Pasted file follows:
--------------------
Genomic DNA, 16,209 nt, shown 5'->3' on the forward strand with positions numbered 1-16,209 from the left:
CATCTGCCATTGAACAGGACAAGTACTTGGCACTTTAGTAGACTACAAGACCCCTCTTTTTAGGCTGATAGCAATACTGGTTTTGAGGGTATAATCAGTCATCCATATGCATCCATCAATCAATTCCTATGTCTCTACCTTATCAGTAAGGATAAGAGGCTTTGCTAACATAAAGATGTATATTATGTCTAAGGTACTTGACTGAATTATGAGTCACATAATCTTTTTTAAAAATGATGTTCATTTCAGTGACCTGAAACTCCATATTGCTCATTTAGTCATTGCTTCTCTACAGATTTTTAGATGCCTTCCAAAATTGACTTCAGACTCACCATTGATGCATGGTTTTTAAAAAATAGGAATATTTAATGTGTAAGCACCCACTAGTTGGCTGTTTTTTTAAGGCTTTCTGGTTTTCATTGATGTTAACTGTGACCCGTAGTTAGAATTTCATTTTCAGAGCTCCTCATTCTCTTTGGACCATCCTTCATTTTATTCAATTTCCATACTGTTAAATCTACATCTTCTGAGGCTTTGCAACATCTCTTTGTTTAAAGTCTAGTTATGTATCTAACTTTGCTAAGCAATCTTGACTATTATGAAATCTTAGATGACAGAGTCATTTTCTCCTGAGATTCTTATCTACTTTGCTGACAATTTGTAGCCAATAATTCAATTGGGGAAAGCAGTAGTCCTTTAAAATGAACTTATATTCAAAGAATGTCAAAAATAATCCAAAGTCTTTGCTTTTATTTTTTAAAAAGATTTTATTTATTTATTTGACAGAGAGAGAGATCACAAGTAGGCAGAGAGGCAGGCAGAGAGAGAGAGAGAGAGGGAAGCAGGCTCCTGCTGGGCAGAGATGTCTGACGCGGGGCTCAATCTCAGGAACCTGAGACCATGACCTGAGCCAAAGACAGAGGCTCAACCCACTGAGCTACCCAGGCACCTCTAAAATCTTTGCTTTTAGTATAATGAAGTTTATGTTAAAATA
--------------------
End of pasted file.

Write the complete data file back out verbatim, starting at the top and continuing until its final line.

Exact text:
Genomic DNA, 16,209 nt, shown 5'->3' on the forward strand with positions numbered 1-16,209 from the left:
CATCTGCCATTGAACAGGACAAGTACTTGGCACTTTAGTAGACTACAAGACCCCTCTTTTTAGGCTGATAGCAATACTGGTTTTGAGGGTATAATCAGTCATCCATATGCATCCATCAATCAATTCCTATGTCTCTACCTTATCAGTAAGGATAAGAGGCTTTGCTAACATAAAGATGTATATTATGTCTAAGGTACTTGACTGAATTATGAGTCACATAATCTTTTTTAAAAATGATGTTCATTTCAGTGACCTGAAACTCCATATTGCTCATTTAGTCATTGCTTCTCTACAGATTTTTAGATGCCTTCCAAAATTGACTTCAGACTCACCATTGATGCATGGTTTTTAAAAAATAGGAATATTTAATGTGTAAGCACCCACTAGTTGGCTGTTTTTTTAAGGCTTTCTGGTTTTCATTGATGTTAACTGTGACCCGTAGTTAGAATTTCATTTTCAGAGCTCCTCATTCTCTTTGGACCATCCTTCATTTTATTCAATTTCCATACTGTTAAATCTACATCTTCTGAGGCTTTGCAACATCTCTTTGTTTAAAGTCTAGTTATGTATCTAACTTTGCTAAGCAATCTTGACTATTATGAAATCTTAGATGACAGAGTCATTTTCTCCTGAGATTCTTATCTACTTTGCTGACAATTTGTAGCCAATAATTCAATTGGGGAAAGCAGTAGTCCTTTAAAATGAACTTATATTCAAAGAATGTCAAAAATAATCCAAAGTCTTTGCTTTTATTTTTTAAAAAGATTTTATTTATTTATTTGACAGAGAGAGAGATCACAAGTAGGCAGAGAGGCAGGCAGAGAGAGAGAGAGAGAGGGAAGCAGGCTCCTGCTGGGCAGAGATGTCTGACGCGGGGCTCAATCTCAGGAACCTGAGACCATGACCTGAGCCAAAGACAGAGGCTCAACCCACTGAGCTACCCAGGCACCTCTAAAATCTTTGCTTTTAGTATAATGAAGTTTATGTTAAAATA